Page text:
Actually, $110,000 is not a great deal of money for a middle-aged professional. Nor does it sound like a lot of money for teaching driver's ed, teaching PE, and coaching a football team. Whether a high-school sports team wins or loses has nothing to do with the quality of the school as an educational institution. A high-school teacher, though paid by public funds, is not the same as a politician, and your public attack on him seems uncalled for, and smacks of you having a personal ax to grind.

John McDermott  

Posted: November 18th, 2010 5:09 PM

I think any critics of my article should know that Nudera's salary was more than $116,000. So essentially, he was paid six figures to teach driver's ed, PE and lose football games.Anytime a person's salary is publicly funded, they are automatically open to criticism by the citizens whose taxes help their paychecks. And when their salaries don't reflect their job performance, even more criticism is warranted.

Graham Smith from Oak Park  

Posted: November 18th, 2010 1:00 PM

It%u2019s refreshing to read a strong critique in this journal. Unfortunately so much of what we read in the local and national press is little more than tepid spam, devoid of real connection to the issue and therefore without context or authority. A former player who is connected to a program who lived through its very decline %u2013 in fact is in a great position to comment. Mr %u2018Moral Compass%u2019 should recalibrate, what hypocrisy! An anonymous post calling someone to a higher standard, really?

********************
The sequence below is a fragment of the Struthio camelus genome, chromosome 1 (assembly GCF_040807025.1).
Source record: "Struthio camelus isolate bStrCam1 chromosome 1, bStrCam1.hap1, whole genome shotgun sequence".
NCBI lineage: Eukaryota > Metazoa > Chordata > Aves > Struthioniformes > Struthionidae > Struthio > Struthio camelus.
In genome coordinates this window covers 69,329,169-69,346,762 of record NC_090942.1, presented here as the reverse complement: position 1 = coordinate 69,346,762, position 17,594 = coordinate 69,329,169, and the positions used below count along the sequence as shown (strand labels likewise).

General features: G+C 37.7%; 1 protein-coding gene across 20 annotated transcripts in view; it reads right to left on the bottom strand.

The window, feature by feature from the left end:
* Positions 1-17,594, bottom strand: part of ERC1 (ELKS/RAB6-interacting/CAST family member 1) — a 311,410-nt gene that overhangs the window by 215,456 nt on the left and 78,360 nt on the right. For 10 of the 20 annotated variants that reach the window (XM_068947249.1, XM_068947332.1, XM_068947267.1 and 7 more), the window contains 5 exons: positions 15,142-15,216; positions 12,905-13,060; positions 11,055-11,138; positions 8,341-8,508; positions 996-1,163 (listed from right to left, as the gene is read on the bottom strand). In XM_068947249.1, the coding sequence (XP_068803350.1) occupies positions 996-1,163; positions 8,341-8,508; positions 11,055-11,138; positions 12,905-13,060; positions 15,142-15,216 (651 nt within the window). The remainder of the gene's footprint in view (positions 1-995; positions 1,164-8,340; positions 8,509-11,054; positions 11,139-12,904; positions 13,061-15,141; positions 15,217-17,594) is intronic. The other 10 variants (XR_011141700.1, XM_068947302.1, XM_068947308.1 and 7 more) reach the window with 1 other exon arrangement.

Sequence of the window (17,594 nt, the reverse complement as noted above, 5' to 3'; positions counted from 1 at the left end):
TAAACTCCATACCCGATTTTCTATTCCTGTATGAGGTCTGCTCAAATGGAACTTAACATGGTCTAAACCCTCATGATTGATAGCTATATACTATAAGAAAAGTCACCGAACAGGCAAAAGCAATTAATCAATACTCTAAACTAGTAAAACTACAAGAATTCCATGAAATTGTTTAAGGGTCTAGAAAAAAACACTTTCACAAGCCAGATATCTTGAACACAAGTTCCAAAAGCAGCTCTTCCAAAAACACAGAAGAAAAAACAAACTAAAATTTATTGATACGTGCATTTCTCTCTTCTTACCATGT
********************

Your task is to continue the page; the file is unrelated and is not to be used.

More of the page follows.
OP Resident from Oak Park  

Posted: November 18th, 2010 12:29 PM

Inspiring a young person to do their best as an athlete, student and citizen is a responsibility shared by parents, family, friends, teachers, clergy and coaches. There are positive role models throughout our community. I think Coach Nudera served the students at OP-RF in a decent and honorable manner. That's what is really important.

Moral Compass  

Posted: November 18th, 2010 11:36 AM

Some day may understand why it was wrong to write this letter in an open public forum. You are an embarassment to your school and family. A real man would have sat down with his former coach and expressed his views. Perhaps one day you will become a man.

Joseph Bostovich from River Forest  

Posted: November 17th, 2010 11:30 AM

Thanks John,You're an idiot and opinions like yours are the reason competitive sports should not be played at high schools. Do you really believe the crap you wrote about building character? What a joke. How did you accomplish that growth under Nudera if he is so incompetent.

Chris Donovan  

Posted: November 17th, 2010 9:59 AM

Nothing like kicking a guy when he's down; even if you are trying to polish your journalism credibility by getting published your comments weren't necessary.